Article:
We won't know for around two weeks whether the Los Angeles Clippers' decision to rest Chris Paul and his injured groin in Wednesday's regular-season finale against the New York Knicks was savvy or stupid, but we do know one thing right away.
It was risky -- very risky.
In sitting Paul and losing 99-93 to the Knicks at Madison Square Garden, the Clippers have now handed over control for home-court advantage in the first round of the NBA playoffs to their opponents, the Memphis Grizzlies. As long as the Grizzlies win at home against Orlando on Thursday -- likely considering the Magic are already locked into the No. 6 seed in the East -- the Clippers are going to open up the playoffs in Memphis.
If they go on to suffer, say, a six- or seven-game series loss at the hands of the Grizzlies, the Clippers could have Wednesday's loss to blame. The Knicks didn't even play their starters late in the game, in a clear indication they didn't need to win. There's a definite argument they'd be better be off losing and taking the No. 8 seed and a first-round matchup with Chicago rather than the No. 7 seed and a date with Miami.
But the Clippers did need to win. Heck, they needed to win each of their last three road games at Phoenix, Atlanta and New York, or at least one of the three, and they couldn't win any. They finished the regular season with an under-.500 record on the road -- 16 wins and 17 losses.
So it'll be hard to feel confident in their chances against the Grizzlies if they indeed have to start out on the road. They beat Memphis twice this year, but both wins came at Staples Center. The Clippers lost by nine in Memphis earlier this month.
Paul strained his left groin in the fourth quarter of the Clippers' Tuesday night loss in Atlanta. He was deemed day-to-day afterward and termed questionable for Wednesday's game. If he needed the night off to be fully healthy for Saturday's likely series opener, then the decision to sit him is definitely defensible. But if he felt good enough to go at three-quarters speed, then, well ... it very well could be questioned.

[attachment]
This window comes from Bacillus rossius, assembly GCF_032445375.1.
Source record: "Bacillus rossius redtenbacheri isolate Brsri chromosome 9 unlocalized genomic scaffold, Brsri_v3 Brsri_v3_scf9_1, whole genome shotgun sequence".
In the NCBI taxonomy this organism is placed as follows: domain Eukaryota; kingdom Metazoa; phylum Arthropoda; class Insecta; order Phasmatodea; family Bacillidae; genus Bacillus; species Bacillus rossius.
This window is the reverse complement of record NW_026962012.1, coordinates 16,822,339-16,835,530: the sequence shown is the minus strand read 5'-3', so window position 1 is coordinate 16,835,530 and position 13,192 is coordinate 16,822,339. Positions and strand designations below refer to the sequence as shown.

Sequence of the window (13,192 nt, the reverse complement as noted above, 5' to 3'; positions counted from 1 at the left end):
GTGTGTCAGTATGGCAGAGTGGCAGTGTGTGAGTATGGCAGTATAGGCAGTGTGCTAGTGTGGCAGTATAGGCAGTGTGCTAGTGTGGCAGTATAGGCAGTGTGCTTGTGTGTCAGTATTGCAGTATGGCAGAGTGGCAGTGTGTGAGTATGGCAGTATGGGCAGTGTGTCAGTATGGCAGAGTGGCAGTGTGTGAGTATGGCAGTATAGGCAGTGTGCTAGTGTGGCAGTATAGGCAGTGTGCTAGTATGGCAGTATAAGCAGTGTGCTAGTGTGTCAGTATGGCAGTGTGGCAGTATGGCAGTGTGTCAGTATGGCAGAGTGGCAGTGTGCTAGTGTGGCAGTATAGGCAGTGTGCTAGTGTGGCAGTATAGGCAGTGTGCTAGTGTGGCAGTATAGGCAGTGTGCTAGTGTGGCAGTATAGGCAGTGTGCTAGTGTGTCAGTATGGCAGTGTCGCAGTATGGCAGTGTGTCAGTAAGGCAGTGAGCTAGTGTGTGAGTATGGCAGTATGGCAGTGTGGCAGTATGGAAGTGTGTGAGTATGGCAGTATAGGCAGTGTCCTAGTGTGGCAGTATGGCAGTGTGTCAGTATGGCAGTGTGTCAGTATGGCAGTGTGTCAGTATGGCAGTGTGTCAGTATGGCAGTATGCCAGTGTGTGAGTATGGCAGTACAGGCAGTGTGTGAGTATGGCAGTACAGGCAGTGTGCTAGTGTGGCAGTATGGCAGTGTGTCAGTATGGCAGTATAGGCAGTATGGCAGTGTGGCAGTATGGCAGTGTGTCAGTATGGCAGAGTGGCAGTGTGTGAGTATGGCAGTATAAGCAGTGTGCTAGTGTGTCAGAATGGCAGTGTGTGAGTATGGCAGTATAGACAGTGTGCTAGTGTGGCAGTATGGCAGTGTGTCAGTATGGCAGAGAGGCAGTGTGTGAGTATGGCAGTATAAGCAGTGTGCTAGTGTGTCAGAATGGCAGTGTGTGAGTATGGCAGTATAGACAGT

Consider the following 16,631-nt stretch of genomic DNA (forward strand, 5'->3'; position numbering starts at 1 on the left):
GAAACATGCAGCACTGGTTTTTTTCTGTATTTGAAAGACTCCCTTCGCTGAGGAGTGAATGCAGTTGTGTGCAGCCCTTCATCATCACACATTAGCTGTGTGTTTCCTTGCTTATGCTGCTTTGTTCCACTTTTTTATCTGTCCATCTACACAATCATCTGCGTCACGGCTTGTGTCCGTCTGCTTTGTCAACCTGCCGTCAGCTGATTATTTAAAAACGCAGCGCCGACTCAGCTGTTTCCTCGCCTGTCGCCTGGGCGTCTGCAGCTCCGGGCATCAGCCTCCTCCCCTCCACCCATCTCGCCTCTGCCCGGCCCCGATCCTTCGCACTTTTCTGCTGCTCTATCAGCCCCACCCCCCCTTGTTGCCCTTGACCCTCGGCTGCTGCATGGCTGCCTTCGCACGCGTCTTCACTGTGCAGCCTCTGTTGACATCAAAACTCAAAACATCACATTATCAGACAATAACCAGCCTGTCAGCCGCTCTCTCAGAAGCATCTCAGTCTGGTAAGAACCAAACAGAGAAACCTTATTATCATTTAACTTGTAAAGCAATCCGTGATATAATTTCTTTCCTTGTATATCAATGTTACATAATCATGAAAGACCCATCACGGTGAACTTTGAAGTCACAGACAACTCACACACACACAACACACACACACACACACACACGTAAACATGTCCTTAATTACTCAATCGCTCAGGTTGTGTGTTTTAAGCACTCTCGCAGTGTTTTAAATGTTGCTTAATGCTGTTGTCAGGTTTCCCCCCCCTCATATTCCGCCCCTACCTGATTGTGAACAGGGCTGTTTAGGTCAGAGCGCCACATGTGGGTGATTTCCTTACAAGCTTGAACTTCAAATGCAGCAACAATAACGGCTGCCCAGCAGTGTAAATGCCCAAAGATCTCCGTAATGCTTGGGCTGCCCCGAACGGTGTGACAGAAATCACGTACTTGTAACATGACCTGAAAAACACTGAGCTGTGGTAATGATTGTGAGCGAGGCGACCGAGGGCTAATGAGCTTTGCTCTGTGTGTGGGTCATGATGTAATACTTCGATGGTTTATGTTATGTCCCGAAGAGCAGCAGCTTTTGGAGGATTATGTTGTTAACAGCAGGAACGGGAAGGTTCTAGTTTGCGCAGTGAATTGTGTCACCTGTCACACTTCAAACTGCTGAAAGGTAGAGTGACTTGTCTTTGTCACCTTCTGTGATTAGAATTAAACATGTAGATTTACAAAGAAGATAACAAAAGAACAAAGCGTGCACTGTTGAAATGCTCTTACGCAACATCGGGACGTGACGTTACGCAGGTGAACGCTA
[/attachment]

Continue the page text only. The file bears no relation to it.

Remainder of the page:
How did the Clippers lose Wednesday's game?
Their defensive rotations were poor for the first 40 or so minutes of the, first of all. Eric Bledsoe took over the point for Paul and played well in stretches but didn't have a great game. Randy Foye took over some of the scoring and had a nice third quarter but made only nine of his 23 shots. Blake Griffin shot 11-of-14 from the field but only 7-of-14 from the free-throw line.
It might be hard to translate that effort into one of a playoff caliber in three days. But the Clippers didn't appear too worried about that afterward. Griffin admitted he was a "little concerned" about the lack of momentum, but coach Vinny Del Negro wasn't having any of it.
“We played two playoff teams," Del Negro told reporters in New York when asked about the way his team's regular season ended. "We didn’t play particularly well last night, we played better tonight and Chris didn’t play.
"We have to regroup, go back home, see who we are playing and go from there.”
Well, the Clippers know who they are playing. They just don't know for sure yet where that series is going to start, and they lost their chance to control that Wednesday night.